Sharing Authority in the Museum
Distributed objects, reassembled relationships
Sharing Authority in the Museum provides a detailed and fully contextualised study of a heritage assemblage over time, from the mid-nineteenth century to the present day. Focussing on Māori objects, predominantly originating from the Ngā Paerangi tribe, housed in Oxford’s Pitt Rivers Museum, the book examines thenuances of cross-cultural interactions between an indigenous community and an anthropological museum.
Analysis centres on the legacy of historic ethnographic collecting on indigenous communities and museums, and the impact of different value systems and world views on access to heritage objects. Questions of curatorial responsibilities and authority over access rights are explored. Proposing a method for indigenous engagement to address this legacy, and making recommendations to guide participants when forging relationships based around indigenous cultural heritage, Michelle Horwood shows how to negotiate power and authority within these assemblages. She argues that by doing this and acknowledging and communicating our difficult histories, together we can move from collaborative approaches to shared authority and indigenous self-determination, progressing the task of decolonising the museum.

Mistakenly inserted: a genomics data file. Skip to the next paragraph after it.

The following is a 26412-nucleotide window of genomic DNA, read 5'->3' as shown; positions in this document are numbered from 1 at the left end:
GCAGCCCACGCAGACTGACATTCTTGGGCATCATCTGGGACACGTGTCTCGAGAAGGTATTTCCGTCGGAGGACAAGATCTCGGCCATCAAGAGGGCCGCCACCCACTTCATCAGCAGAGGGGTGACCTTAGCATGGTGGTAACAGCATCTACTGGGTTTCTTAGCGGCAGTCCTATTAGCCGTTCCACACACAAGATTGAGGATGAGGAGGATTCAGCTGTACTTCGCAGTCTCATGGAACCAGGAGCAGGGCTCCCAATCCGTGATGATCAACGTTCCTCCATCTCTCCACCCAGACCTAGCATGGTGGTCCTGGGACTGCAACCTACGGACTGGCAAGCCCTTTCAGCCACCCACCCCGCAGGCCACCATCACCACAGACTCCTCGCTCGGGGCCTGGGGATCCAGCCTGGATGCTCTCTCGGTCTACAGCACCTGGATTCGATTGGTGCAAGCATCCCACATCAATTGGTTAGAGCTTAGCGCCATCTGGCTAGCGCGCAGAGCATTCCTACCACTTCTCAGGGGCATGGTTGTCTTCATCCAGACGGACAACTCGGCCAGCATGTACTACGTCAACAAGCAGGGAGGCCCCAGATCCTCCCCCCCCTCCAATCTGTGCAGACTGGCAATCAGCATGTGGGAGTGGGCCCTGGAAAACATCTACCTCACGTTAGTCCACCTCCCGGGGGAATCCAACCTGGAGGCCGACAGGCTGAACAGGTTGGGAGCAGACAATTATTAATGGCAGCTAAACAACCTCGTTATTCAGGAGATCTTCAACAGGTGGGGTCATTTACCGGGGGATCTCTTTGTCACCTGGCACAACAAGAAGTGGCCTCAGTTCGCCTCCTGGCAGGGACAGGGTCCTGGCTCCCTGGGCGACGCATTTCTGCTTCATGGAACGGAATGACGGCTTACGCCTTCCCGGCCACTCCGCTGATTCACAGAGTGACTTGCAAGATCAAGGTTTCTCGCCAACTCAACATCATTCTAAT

Addressing a salient, complex issue by way of a grounded case study, Sharing Authority in the Museum is key reading for museum practitioners working with ethnographic collections, as well as scholars and students working in the fields of museum, heritage, Indigenous or cultural studies. It should also be of great interest to indigenous communities wishing to take the lessons learned from Ngā Paerangi’s experiences further within their own spheres of museum engagement.
Table of Contents
Introduction: Worlds apart - rethinking indigenous engagement with museum collections
1. An assemblage: A collector, a collection, an indigenous community and a museum
2. Museum encounters: Ngā Paerangi travel to Oxford
3. Emergent themes from the dissassembly-reassembly of a heritage network
4. Working together
Michelle Horwood is a teacher, scholar and museum curator. She has worked extensively in the heritage sector, as a curator, archaeologist and researcher, where connecting communities with their heritage has been the primary focus of her professional practice.